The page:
Mother Nature not tipping hand over outlook

Written by Pat Caldwell, for The Observer November 15, 2013 09:12 am

Fans bring their own shelter from the drizzle during Saturday's La Grande High School girls' playoff game Saturday in La Grande. (CHRIS BAXTER/The Observer)
Fans bring their own shelter from the drizzle during Saturday's La Grande High School girls' playoff game Saturday in La Grande. (CHRIS BAXTER/The Observer)
 

When National Weather Service meteorologist Bill Wojcik talks about the upcoming winter paradigm he doesn’t focus on inclement weather.

Instead, he talks about another lingering climate element for most of Eastern Oregon — drought.

That may be because a good share of Eastern Oregon is either in abnormally dry or locked in outright extreme drought conditions.

“Last winter was pretty dry. We are in serious drought for Southeast Oregon,” Wojcik, a meteorologist at the Boise, Idaho, office of the National Weather Service, said.

Most of Malheur County faces severe drought conditions. A small section of Malheur County is firmly sealed in extreme drought. 

Large swaths of Union County are wedged in either the abnormally dry or moderately dry category, according to the National Weather Service’s drought monitor map.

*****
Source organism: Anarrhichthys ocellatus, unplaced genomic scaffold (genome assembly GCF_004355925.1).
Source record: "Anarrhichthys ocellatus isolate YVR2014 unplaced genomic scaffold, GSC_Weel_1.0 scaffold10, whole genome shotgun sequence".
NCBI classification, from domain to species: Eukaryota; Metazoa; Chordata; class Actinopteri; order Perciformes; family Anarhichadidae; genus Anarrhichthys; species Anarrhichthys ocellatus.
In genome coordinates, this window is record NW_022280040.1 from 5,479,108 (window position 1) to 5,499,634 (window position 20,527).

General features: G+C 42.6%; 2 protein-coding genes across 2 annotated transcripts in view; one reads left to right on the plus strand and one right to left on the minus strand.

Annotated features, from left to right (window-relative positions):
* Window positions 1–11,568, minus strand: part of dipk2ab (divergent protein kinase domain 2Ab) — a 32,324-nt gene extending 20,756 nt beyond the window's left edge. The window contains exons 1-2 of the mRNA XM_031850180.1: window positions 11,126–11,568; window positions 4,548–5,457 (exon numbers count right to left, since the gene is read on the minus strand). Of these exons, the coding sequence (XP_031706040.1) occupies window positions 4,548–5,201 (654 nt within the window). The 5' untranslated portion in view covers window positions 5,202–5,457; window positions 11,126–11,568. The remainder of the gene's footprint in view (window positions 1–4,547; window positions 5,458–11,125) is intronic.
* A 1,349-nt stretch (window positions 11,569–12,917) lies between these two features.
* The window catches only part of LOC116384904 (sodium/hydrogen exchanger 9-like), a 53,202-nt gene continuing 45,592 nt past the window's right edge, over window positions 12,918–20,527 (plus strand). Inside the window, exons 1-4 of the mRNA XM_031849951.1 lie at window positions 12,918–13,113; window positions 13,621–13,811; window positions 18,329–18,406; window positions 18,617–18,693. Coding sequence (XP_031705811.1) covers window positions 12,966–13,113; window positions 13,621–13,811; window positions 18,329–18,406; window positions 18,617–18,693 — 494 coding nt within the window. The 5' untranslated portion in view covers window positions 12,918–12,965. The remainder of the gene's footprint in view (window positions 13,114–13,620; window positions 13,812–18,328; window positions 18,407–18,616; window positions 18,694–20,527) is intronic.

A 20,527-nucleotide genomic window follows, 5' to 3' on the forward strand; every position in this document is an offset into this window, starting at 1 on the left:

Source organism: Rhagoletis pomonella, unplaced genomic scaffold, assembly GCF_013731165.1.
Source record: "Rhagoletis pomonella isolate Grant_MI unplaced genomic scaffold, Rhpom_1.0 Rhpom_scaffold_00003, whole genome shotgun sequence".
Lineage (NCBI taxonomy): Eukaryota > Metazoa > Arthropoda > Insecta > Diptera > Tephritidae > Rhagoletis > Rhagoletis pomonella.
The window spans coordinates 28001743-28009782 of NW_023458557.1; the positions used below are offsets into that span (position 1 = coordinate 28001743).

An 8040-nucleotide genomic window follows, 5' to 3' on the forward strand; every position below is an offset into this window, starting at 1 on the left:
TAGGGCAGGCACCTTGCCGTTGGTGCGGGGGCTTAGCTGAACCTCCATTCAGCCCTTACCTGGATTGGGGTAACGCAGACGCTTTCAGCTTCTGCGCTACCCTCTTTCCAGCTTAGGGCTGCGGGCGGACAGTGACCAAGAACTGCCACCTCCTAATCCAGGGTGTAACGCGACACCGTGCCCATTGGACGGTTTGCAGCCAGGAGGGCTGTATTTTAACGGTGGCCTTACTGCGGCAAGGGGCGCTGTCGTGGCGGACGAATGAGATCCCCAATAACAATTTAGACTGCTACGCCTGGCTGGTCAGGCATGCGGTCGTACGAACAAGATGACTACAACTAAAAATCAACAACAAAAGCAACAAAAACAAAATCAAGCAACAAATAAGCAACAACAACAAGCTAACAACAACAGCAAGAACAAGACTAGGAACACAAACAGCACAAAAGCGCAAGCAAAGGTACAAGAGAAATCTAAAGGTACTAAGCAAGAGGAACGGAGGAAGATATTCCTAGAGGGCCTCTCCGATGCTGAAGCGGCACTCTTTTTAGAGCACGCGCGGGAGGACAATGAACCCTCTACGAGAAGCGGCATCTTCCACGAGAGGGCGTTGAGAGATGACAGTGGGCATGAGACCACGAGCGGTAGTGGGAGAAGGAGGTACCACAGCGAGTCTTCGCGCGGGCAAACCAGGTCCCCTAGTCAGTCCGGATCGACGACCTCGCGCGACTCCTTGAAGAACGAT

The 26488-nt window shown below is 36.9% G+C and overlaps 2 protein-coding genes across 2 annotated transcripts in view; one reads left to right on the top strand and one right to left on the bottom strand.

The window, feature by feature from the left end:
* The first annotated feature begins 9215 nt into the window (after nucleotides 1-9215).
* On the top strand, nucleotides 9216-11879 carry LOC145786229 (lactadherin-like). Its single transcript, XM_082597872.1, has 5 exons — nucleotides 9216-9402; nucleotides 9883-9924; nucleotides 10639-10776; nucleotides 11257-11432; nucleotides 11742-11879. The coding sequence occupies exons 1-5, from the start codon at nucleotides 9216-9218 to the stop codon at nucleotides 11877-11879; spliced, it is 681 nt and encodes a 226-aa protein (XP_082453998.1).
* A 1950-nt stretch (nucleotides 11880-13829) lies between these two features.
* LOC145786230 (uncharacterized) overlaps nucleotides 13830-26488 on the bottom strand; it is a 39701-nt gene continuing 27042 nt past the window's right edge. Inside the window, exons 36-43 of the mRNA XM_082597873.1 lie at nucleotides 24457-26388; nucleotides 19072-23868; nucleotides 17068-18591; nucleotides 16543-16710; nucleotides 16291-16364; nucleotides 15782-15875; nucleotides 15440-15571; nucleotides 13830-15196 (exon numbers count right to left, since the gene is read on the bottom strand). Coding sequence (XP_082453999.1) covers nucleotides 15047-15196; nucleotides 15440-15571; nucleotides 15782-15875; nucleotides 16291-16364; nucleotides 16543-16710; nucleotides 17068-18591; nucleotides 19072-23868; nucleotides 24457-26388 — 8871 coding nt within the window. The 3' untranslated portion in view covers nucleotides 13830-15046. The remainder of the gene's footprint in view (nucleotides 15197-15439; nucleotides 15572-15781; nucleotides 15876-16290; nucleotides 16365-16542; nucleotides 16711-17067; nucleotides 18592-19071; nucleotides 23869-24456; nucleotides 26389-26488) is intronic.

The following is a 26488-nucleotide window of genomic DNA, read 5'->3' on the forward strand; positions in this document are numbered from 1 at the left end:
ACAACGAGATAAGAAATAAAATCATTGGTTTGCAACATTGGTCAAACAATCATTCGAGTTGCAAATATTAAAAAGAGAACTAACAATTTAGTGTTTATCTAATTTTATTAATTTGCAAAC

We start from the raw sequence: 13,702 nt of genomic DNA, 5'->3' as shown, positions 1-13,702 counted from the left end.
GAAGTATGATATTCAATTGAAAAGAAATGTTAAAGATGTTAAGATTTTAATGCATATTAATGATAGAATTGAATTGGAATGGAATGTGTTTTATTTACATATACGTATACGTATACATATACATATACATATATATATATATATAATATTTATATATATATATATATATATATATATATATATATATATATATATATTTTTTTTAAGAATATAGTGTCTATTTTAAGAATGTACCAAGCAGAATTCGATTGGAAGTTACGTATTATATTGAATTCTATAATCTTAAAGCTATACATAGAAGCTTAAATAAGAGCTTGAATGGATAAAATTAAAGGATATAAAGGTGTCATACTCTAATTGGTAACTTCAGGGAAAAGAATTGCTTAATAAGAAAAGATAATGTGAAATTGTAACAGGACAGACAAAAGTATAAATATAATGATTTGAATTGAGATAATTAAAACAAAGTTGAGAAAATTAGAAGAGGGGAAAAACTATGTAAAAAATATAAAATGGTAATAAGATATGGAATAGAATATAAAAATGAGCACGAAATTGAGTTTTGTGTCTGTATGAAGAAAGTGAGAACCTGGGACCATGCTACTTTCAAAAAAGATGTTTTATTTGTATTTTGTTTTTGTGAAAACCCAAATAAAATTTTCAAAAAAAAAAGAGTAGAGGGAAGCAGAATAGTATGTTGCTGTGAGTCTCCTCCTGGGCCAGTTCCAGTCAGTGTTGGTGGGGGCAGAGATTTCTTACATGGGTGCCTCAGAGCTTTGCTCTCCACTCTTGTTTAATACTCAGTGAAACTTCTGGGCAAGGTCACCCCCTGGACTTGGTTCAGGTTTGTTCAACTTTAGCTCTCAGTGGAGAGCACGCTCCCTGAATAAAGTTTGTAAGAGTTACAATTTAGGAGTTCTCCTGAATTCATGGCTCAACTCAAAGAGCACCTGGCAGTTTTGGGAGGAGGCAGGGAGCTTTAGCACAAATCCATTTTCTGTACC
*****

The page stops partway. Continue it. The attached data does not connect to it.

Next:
What the southwestern region needs, Wojcik said, is a normal or above normal precipitation load this winter. 

But Mother Nature isn’t ready to tip her hand regarding the upcoming winter, Wojcik said. 

“Typically, what we look for are patterns. We look to the equatorial region in the Pacific,” he said.

Right now, there appear to be no major variations in weather patterns to allow meteorologists to make a reasonable estimate of severity of the upcoming winter season.

“We don’t have any clear signals indicating one way or another,” said Diana Hayden, a meteorologist for the National Weather Service in Pendleton. “It’s just hard to say this far out.”

Wojcik said the best case scenario will be a lot of precipitation during the winter months.

“We are hoping that we have normal precipitation. Above normal precipitation would be fantastic,” he said.

Wojcik said that the region could likely face an array of weather conditions.

“We will probably go through cycles,” he said.

If those cycles fail to produce a good snowpack, however, the region could face starker drought conditions in 2014.

“You carry drought conditions through next year and we are back to square one,” he said.

Meteorologist Rachel Trimarco, also with the Pendleton National Weather Service, said drought is not as big an issue locally as it is in Southeastern Oregon.

“We’re not as concerned about drought as Boise is,” she said.

While regional meteorologists are cautious about long-term predictions revolving around the winter, Anthony Lakes Mountain Resort Marketing Director Chelsea McLagan said there is already a subtle undercurrent of enthusiasm building across the region to hit the slopes.

“It seems like our community is really excited,” McLagan said.